Re-state the problem you addressed in the headline (lousy golf game, being overweight, looking or feeling old, etc.). Then – remind the reader how bad it makes her feel, and what she’ll miss out on by not using your solution to this problem.

This will lead to your product or service – the solution! - and how it’ll make your reader’s life better. Focus more on the emotional satisfaction, instead of pure logic. Remember, people make decisions based on emotion, and reinforced by logic.

By following these keys, you’ll write more effective sales letters, ad copy and website copy. This will lead to increased response rates and sales.

Tuesday, April 19, 2005

The Best-Written Ads Are Worthless Without This Element

Some marketing experts say the offer is the most important part of an ad. While I agree that a sales letter MUST have a great offer, it's not the most critical part. I'll give you a hint: It's the sentence that caused you to read my post.

Also known as the headline.

The words you use in a headline should fuel your target audience's greatest desire - or calm their greatest fear. Think about the questions Baby Boomers may be asking themselves:

- How can I make and save enough money to live well in my golden years?
- What can I eat, and how can I exercise to staying looking and feeling young?
- What can I do to keep my libido strong into old age?

Here's some examples of headlines that address these questions:

How To Invest Like Warren Buffett, and Live Comfortably When You Retire
The 'Superfood' You MUST Eat To Reverse The Aging Process
Three Little-Known Nutrients You Need To Supercharge Your Sex Drive!

By knowing your target audience's 'hot buttons,' or what motivates them the most, is the biggest key to writing an effective headline. This will ensure more people read your ad, and increase your chances for a higher response rate.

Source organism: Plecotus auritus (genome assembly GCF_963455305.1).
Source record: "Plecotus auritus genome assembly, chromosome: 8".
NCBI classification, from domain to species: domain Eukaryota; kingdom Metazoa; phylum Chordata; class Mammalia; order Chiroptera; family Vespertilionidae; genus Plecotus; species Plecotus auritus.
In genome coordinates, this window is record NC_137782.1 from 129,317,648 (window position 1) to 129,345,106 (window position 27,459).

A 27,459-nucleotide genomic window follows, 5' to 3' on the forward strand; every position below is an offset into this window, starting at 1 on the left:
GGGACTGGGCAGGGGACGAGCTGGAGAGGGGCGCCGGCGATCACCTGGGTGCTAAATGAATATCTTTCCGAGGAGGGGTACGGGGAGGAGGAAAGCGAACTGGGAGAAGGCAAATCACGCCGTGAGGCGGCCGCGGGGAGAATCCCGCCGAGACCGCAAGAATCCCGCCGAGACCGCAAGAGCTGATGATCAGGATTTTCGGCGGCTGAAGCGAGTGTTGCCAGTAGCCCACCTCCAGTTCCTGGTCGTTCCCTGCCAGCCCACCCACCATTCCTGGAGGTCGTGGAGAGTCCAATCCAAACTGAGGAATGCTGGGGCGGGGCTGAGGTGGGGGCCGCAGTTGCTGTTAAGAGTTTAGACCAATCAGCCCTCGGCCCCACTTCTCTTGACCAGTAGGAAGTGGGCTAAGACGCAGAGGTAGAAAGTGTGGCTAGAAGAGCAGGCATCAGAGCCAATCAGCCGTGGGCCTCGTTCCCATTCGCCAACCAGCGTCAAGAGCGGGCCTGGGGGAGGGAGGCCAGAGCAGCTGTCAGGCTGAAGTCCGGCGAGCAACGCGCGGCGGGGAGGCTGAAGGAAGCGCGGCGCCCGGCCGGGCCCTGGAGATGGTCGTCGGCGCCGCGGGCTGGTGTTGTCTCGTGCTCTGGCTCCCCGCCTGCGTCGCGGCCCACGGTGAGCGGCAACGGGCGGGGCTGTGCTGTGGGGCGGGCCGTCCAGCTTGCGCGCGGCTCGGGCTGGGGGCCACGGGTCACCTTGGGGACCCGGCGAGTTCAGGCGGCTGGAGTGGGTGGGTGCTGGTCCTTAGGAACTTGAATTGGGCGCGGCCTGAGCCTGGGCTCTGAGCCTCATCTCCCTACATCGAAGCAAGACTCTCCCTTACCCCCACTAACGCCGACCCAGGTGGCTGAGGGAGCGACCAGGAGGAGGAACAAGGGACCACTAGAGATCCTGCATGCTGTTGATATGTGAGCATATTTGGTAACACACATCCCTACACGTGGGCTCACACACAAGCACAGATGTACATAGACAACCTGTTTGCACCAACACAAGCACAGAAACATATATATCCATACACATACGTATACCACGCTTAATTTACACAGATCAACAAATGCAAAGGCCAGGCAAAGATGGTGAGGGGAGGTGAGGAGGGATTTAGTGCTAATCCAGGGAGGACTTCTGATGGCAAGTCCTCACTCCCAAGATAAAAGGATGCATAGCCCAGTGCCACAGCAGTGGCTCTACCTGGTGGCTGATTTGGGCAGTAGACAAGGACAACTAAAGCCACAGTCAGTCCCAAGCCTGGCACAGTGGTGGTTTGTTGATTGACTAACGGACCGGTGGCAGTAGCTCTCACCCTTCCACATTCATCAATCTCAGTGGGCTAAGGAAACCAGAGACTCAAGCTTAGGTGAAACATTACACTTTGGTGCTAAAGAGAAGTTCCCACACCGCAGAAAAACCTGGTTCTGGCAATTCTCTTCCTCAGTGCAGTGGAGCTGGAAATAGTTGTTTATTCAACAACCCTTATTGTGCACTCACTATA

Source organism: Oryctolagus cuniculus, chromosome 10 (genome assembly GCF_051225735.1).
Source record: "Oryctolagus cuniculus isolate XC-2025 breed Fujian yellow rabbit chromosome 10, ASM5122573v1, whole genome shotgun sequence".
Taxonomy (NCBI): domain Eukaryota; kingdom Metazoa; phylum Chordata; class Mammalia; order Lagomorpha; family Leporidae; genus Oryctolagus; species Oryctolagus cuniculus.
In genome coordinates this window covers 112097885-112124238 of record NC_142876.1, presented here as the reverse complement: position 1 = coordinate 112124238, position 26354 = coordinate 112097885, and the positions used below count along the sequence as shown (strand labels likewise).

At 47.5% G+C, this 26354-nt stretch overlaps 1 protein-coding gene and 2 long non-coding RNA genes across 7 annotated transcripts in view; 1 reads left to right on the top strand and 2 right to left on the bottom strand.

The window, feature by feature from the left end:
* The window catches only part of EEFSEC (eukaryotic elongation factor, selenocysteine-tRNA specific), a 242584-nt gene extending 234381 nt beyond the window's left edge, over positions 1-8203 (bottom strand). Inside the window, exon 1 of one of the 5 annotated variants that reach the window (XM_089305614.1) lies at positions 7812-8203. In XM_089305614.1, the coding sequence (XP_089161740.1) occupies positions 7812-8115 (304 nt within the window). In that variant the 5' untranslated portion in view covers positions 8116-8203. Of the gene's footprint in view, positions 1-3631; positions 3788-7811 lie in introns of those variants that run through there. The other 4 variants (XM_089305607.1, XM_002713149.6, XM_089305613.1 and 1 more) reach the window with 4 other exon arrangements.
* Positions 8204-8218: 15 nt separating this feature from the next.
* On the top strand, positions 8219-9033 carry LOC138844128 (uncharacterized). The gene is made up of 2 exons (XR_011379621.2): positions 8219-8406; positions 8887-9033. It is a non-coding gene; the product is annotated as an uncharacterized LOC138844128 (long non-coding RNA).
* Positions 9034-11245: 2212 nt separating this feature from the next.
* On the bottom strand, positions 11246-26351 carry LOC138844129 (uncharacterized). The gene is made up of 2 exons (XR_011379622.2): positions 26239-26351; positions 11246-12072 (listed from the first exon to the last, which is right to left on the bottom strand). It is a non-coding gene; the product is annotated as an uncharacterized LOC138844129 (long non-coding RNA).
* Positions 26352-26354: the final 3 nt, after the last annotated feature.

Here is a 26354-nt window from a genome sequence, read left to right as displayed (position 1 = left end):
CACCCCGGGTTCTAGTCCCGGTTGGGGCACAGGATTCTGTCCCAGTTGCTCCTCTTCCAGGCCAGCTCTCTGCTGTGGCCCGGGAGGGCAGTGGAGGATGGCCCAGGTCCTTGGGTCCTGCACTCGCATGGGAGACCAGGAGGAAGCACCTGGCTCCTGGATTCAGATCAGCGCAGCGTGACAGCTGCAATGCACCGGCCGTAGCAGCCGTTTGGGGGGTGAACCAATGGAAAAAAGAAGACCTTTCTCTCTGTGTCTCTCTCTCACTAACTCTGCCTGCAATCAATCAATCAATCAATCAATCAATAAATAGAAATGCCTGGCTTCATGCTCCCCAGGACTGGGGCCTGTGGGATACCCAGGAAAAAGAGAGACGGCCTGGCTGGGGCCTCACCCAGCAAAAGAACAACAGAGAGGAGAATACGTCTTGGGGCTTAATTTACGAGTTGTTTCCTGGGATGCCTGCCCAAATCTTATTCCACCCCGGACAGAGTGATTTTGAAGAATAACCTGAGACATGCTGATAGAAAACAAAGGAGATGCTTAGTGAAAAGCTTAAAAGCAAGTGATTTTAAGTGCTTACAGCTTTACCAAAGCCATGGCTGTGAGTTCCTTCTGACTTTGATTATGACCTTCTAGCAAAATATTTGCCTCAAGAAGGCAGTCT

Here's a good post from Kevin Nunley about headlines that will energize your ads, sales letters and web copy:

Tuesday, March 29, 2005

To Brand Or Not To Brand - That Is The Question

Today a lot businesses think they should be concerned with their "brand" or image in the marketplace. That's a valid concern, but not the most important one for most small-to-medium sized businesses.

Why? Because they're trying to advertise like a Fortune 500 company, and smaller businesses simply don't have the cashflow to justify this high-dollar, high-repetition marketing that's hard to measure the results. Another reason is you're competing with so many other brands, images and ads people see on a daily basis; it's difficult to have yours stand out from everyone else's.

Quick Quiz: Name 3 ads that you've seen or heard on TV, radio, in the newspapers or online in the past day or two. Kinda tough to remember, isn't it? Again, that's because of the information overload in the marketplace. If branding isn't the way to go, what is?

Direct-response marketing that you can measure, monitor, adjust and control (in my opinion) is a better and smarter way to market yourself or your business. Why? First of all, people are skeptical about advertising claims and promises more than ever.

By explaining your product, service and company, you show prospects why you're unique from your competitors, and can provide all-important proof to back up your claims and provide credibility.

Second, when people read your e-mail, print ad, sales letter or Web copy, you've captured the most important assets in the marketplace today - a reader's time and attention. American's attention spans have never been real long to begin with, and seem to have gotten shorter over the past few years.

With an attention-getting (and keeping) letter with the right words, you've captured a person's attention. With image-type ads on TV, people may or may not be paying attention...or, they may use their Tivo and completely blow them off.

My next few posts, I'll go over the different parts of a good sales letter, and keys to making them work effectively for you and your business.